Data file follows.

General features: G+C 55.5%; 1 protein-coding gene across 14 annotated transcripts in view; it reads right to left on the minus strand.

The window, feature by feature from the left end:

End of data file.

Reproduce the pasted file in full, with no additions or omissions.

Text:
General features: G+C 55.5%; 1 protein-coding gene across 14 annotated transcripts in view; it reads right to left on the minus strand.

The window, feature by feature from the left end: